Three-quarters of neo-natal baby deaths and serious injury could be avoided with different care, says RCOG | Fieldfisher
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Three-quarters of neo-natal baby deaths and serious injury could be avoided with different care, says RCOG

Caron Heyes
Analysing data from its Each Baby Counts reporting portal, the Royal College of Obstetricians and Gynaecologists has issued worrying statistics that 74 per cent of cases could have had a different outcome with different care.

That is more than 500 babies who have died or been severely brain damaged or physically injured in circumstances that were avoidable, causing terrible grief and changing the lives of families forever.

Each Baby Counts is the RCOG's national quality improvement programme to reduce the number of babies who die or are left severely disabled as a result of incidents occurring during term labour. Reviewers are asked to upload technical reports on each case including clinical opinion whether different care would have made a difference to the outcome.

In the most recent analysis, 508 (74 per cent) of the babies were identified as having an outcome where at least one reviewer was of the opinion that different care might have made a difference.

Of equal worry is that despite RCOG repeatedly highlighting the critical condition of maternity services in UK hospitals, this figure has not materially changed over the three reports since 2017 for which it has been calculated, nor have the factors contributing to poor care, despite recommendations specifically designed to address them.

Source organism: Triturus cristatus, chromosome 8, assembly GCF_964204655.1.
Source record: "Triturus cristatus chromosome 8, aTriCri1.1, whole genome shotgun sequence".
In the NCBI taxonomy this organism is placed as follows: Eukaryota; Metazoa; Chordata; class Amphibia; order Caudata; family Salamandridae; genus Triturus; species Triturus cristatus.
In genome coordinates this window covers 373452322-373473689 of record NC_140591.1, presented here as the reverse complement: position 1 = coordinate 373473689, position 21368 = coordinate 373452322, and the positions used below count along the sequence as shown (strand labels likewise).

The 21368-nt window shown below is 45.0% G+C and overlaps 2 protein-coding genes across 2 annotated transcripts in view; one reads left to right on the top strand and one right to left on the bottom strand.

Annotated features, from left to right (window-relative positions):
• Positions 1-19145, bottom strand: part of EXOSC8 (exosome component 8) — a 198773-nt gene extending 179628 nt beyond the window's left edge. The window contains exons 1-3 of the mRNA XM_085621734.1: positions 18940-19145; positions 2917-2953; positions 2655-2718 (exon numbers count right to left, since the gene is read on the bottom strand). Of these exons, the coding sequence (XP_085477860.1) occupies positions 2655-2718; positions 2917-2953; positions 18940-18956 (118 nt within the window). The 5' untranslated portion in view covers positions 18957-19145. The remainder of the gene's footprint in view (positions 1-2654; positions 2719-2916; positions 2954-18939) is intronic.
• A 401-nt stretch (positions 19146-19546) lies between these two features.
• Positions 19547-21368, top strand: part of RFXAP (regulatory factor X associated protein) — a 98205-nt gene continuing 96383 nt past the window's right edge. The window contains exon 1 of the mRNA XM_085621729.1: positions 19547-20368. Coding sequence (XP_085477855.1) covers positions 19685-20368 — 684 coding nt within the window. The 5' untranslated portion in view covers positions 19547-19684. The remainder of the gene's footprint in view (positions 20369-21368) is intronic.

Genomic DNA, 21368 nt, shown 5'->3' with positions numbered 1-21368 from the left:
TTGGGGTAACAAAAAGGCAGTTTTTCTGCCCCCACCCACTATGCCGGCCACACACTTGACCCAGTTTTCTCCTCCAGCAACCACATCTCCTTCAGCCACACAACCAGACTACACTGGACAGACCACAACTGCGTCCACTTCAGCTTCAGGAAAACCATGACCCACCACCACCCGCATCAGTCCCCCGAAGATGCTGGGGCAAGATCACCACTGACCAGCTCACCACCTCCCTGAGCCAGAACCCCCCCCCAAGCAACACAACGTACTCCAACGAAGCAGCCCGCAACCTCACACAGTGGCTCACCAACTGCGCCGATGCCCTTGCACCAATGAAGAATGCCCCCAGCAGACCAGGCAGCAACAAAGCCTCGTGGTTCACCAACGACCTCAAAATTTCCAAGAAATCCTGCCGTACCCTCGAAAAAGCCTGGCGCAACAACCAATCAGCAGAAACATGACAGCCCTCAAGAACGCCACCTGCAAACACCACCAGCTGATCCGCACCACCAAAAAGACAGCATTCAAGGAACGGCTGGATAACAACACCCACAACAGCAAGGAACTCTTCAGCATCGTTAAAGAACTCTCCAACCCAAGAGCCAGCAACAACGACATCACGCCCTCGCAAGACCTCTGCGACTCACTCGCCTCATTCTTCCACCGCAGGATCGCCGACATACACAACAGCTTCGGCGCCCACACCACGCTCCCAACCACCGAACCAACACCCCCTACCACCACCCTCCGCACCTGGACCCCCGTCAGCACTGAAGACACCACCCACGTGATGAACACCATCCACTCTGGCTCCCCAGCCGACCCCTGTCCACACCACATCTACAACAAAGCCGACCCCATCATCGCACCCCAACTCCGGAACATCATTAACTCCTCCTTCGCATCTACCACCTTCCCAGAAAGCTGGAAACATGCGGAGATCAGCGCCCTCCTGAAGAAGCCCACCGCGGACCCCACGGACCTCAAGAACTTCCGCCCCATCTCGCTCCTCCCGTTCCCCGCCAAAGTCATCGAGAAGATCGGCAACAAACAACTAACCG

Reviewers are asked to indicate what they consider the critical contributory factors influencing the outcome. The five most common themes were cardiotocography (CTG) and blood sampling, risk recognition, team communication issues, individual human factors, and education/training.

What is clear from this report and from our own experiences of running maternity negligence claims on behalf of families affected, is that rarely is one single factor behind the tragedy of the death of a baby or serious injury.

The report clearly states that care provision is rarely carried out by single individuals in isolation. A sufficiently staffed workforce and availability of equipment are essential to excellent care, but if they are not in place then risk of error by the workforce and incorrect use of equipment increases. In other words, failings are inter-linked and compounded by poor communication, lack of training and staff shortages.

The RCOG recommends a shift focus from ‘what’ needs to change to ‘how’ that change can be delivered because the workforce behind maternity is complex and there is an increasing focus now placed on culture and leadership, while also recognising that no amount of leadership can make up for lack of staff.

And as the report acknowledges, no amount of training can support someone to deliver care in a particular way if the resources to undertake the task are not present.

Fieldfisher's maternity negligence team fully supports the RCOG's reporting of maternity services and any recommendations to improve care to better support mothers and babies and to reduce critical failings.

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